* * *

The nice-looking ereader with a content you can’t add is not a nice ereader. Don’t let yourself leave in a situation you buy a device at a bargain price and keep it on a bookshelf, because you don’t have time and energy to learn how to convert your old pdf files.

Via ebookfriendly

4 Comments on Buying an ereader: a checklist, by Piotr Kowalczyk

  1. I think this article makes it sound too difficult to get into ebooks, and too locked into a single vendor.

    This may be true of the e-ink readers, but if you spend a little more and get a Kindle Fire you can load the Barnes and Noble e-reader on it; if you get an iPad 2 or an iPod Touch you can load all the major e-book apps and comparison shop all the major vendors with little difficulty.

  2. Good analysis. I returned my NOOK Simple Touch yesterday as I found out it was not what I was hoping for. I have been reading eBooks since Peanut Press days on the Palm Pilots, and have been a fan ever since. My wife couldn’t stand the thought I was reading on my iPhone (which I do comfortably), so she wanted to get me an EReader. I wanted one I could carry around easily in a pocket, so went for the NOOK Simple Touch as I have tons of B&N format ebooks, and we share the account. She did warn me about the page turn flickers, but the latest software was supposed to make that less noticeable according to B&N. It does lessesn the flicker slightly, but I found the flickers to be annoying even so. E-Ink looks nice, but the slow transitions, the flickering, and the ghost images of previous pages bothered me too much. I see why she prefers her Color Nook so much!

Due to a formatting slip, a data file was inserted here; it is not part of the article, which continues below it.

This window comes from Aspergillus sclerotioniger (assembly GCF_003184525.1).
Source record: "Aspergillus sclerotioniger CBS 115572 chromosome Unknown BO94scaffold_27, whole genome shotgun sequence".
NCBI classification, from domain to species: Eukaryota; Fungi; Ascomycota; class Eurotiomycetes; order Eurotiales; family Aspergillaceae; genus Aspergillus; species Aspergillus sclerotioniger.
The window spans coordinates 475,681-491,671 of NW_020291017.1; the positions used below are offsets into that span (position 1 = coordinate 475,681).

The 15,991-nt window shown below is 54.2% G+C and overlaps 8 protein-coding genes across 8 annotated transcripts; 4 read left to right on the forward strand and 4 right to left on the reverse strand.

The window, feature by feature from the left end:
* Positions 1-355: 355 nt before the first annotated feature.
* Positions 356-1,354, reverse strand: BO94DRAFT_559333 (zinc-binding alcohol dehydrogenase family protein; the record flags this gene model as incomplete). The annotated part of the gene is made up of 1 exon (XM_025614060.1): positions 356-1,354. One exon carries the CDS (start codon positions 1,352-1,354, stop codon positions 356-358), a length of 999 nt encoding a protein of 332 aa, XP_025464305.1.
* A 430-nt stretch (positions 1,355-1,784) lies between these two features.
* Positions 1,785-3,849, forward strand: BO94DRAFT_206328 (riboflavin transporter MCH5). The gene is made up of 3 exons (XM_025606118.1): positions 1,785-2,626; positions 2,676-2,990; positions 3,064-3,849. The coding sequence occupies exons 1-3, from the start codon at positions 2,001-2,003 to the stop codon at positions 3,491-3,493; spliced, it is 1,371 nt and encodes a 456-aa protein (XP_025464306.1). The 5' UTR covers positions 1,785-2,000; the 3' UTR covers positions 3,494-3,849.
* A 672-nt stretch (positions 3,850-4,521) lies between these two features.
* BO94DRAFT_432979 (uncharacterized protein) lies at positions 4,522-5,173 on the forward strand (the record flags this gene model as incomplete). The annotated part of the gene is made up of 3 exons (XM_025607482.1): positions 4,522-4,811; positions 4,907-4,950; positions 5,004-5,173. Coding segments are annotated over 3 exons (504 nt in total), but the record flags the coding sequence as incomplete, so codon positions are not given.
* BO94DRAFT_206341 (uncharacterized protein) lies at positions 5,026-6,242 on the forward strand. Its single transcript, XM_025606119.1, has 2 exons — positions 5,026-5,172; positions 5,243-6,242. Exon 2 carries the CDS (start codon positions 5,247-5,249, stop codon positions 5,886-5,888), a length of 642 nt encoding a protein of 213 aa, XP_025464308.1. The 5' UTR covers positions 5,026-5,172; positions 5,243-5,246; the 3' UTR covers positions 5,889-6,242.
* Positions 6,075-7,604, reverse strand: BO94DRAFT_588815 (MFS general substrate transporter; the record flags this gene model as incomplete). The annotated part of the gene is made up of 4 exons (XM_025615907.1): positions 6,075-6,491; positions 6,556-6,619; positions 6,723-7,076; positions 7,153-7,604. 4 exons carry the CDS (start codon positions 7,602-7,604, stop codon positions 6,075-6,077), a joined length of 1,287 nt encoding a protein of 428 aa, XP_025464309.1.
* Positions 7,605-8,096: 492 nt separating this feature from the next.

Plus, it wasn’t all that portable! I do not carry a briefcase, and it is really NOT pocketable in most cases. In a sportcoat sometimes (dependent on pocket size), or a winter coat even, but not otherwise. And the only case that MIGHT work to protect the device (which seems cheaply made) while making it portable — a silicone one — actually made it twice the size and weight.